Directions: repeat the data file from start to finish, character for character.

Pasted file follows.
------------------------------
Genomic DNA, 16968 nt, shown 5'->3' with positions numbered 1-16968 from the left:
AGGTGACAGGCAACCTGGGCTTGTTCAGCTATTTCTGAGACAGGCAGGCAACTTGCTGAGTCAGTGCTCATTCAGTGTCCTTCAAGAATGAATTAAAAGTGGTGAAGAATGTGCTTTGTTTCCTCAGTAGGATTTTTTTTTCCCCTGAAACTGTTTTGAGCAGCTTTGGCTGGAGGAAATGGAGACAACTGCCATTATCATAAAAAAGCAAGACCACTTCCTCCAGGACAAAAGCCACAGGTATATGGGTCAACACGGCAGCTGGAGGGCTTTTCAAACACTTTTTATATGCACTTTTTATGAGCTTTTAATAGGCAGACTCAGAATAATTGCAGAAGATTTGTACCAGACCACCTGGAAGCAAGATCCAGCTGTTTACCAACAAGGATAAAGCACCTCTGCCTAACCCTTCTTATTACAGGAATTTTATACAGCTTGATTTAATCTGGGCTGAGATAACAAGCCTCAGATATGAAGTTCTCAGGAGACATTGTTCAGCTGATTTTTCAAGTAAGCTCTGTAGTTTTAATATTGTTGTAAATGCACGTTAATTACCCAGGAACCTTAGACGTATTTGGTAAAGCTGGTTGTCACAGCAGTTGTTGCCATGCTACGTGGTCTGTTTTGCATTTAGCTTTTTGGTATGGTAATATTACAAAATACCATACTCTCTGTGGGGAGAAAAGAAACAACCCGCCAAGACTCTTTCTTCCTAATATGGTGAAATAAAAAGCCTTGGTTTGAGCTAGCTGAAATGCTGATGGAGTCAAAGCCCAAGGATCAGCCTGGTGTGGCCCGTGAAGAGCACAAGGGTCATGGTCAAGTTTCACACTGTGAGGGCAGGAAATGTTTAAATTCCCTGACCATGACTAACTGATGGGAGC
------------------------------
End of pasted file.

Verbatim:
Genomic DNA, 16968 nt, shown 5'->3' with positions numbered 1-16968 from the left:
AGGTGACAGGCAACCTGGGCTTGTTCAGCTATTTCTGAGACAGGCAGGCAACTTGCTGAGTCAGTGCTCATTCAGTGTCCTTCAAGAATGAATTAAAAGTGGTGAAGAATGTGCTTTGTTTCCTCAGTAGGATTTTTTTTTCCCCTGAAACTGTTTTGAGCAGCTTTGGCTGGAGGAAATGGAGACAACTGCCATTATCATAAAAAAGCAAGACCACTTCCTCCAGGACAAAAGCCACAGGTATATGGGTCAACACGGCAGCTGGAGGGCTTTTCAAACACTTTTTATATGCACTTTTTATGAGCTTTTAATAGGCAGACTCAGAATAATTGCAGAAGATTTGTACCAGACCACCTGGAAGCAAGATCCAGCTGTTTACCAACAAGGATAAAGCACCTCTGCCTAACCCTTCTTATTACAGGAATTTTATACAGCTTGATTTAATCTGGGCTGAGATAACAAGCCTCAGATATGAAGTTCTCAGGAGACATTGTTCAGCTGATTTTTCAAGTAAGCTCTGTAGTTTTAATATTGTTGTAAATGCACGTTAATTACCCAGGAACCTTAGACGTATTTGGTAAAGCTGGTTGTCACAGCAGTTGTTGCCATGCTACGTGGTCTGTTTTGCATTTAGCTTTTTGGTATGGTAATATTACAAAATACCATACTCTCTGTGGGGAGAAAAGAAACAACCCGCCAAGACTCTTTCTTCCTAATATGGTGAAATAAAAAGCCTTGGTTTGAGCTAGCTGAAATGCTGATGGAGTCAAAGCCCAAGGATCAGCCTGGTGTGGCCCGTGAAGAGCACAAGGGTCATGGTCAAGTTTCACACTGTGAGGGCAGGAAATGTTTAAATTCCCTGACCATGACTAACTGATGGGAGC